News
06.04.2010
M Cube Loses Boxing Match at LA Council
Architect Mark Baez may have to tear down his Venice home because it is two feet too tall
Mark Baez's M Cube in Venice may have to be demolished because it is two feet too tall and the LA City Council would not provide an exemption.
Bela Temesvary

Yesterday Venice’s M Cube, a floating, minimalist apartment building by designer Mark Baez, was found by the LA City Council to be two feet above local 30-foot height restrictions and would not provide an exemption for the 2004 project. The result, Baez said, will probably be destruction of the structure.

“To fix it would cost more than it cost to erect it in the first place,” Baez said. Were he simply to lower the roof two feet, the spaces would violate the code in another way as to be uninhabitable. Baez had already agreed to remove the home’s solar panels, lowering the house from 33 feet 4 inches to 32. The neighbors, according to Baez, were all supportive of the house. But it was all to no avail.

The inside of the building is suffused with light thank to the translucent fiberglass panels that enclose it. Images © Bela temesvary

The prefab, modular building at 709 5th Avenue in Venice has three units measuring a total of about 5,500 square feet. It glows from within thanks to exterior windows and sliding doors made of translucent fiberglass. These and other elements make the cube look like a Japanese Tatami home floating above the city. The structure also uses radiant heating which, for now, is powered by the rooftop solar panels.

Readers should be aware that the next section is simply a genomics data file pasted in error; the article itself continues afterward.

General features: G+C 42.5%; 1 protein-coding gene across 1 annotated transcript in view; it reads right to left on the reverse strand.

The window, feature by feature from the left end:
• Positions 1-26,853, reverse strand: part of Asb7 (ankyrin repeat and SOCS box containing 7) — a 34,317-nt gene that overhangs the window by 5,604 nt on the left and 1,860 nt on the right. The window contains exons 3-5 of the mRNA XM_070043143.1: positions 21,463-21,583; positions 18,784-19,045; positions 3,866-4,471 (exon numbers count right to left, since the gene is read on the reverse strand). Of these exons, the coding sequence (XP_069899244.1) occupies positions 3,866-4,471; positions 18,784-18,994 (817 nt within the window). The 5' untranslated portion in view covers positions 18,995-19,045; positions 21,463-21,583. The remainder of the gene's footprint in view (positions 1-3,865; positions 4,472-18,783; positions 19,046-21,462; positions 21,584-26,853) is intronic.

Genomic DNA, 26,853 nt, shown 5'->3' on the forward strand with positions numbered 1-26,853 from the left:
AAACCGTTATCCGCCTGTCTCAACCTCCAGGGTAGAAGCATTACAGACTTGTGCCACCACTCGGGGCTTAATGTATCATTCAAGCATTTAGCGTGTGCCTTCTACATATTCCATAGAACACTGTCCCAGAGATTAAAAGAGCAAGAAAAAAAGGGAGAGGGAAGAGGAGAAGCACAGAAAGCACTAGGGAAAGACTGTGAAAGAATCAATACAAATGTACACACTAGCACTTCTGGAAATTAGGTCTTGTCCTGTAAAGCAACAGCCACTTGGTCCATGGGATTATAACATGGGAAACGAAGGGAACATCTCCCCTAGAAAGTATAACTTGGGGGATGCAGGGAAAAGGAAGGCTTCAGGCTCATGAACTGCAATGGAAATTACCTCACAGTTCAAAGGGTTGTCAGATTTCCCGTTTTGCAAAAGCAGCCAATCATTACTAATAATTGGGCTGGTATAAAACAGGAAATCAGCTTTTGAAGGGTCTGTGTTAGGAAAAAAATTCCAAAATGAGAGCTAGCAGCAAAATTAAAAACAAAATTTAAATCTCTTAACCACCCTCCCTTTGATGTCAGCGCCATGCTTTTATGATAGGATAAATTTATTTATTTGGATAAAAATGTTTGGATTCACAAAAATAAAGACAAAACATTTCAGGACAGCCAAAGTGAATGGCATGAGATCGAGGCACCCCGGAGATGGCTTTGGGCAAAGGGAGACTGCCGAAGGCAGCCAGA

The height discrepancy, which has been bouncing around the LA bureaucracy for years now, violates the Venice Coastal Specific Plan. Baez said it resulted not from disregard of city standards, but from fabrication and measurement errors and from unclear communications with the city. Part of problems arose, according to Baez, when the height was measured from the building’s alleyway, not centerline, and when fabricated parts did not match with the original schematics. “We’re still puzzled,” Baez said. (Several calls to the planning and the building and safety departments were not returned. UPDATE: Two city officials talked to AN about the issue today. See their comments here)

The fiberglass panels also allow the building to glow at night.

“Every step of the way it was signed off,” Baez added. “We didn’t do anything without approval. We were deemed 99 percent complete when the height problem was discovered.” Finally Baez tried to invoke a city rule stating that local mechanical systems could measure as high as 35 feet. The city first agreed, then reneged, he said.

“It wasn’t a shock, but we were really hoping that the right thing was going to get done,” Baez said. The architect complained that local councilman Bill Rosendahl, who had claimed to support the project, didn’t appear at the meeting. “Because he didn’t give them any direction they were forced to deny it. To approve it would mean going over his head,” Baez suggest. Rosendahl’s office did not respond to requests for comment.

“We don’t know what our options are anymore,” Baez said. He is currently conferring with his attorney to see what options he has remaining.

UPDATE 6/7: City officials respond, saying Baez failed to keep his building within clearly defined limits. Read all about it on the A|N Blog.

Sam Lubell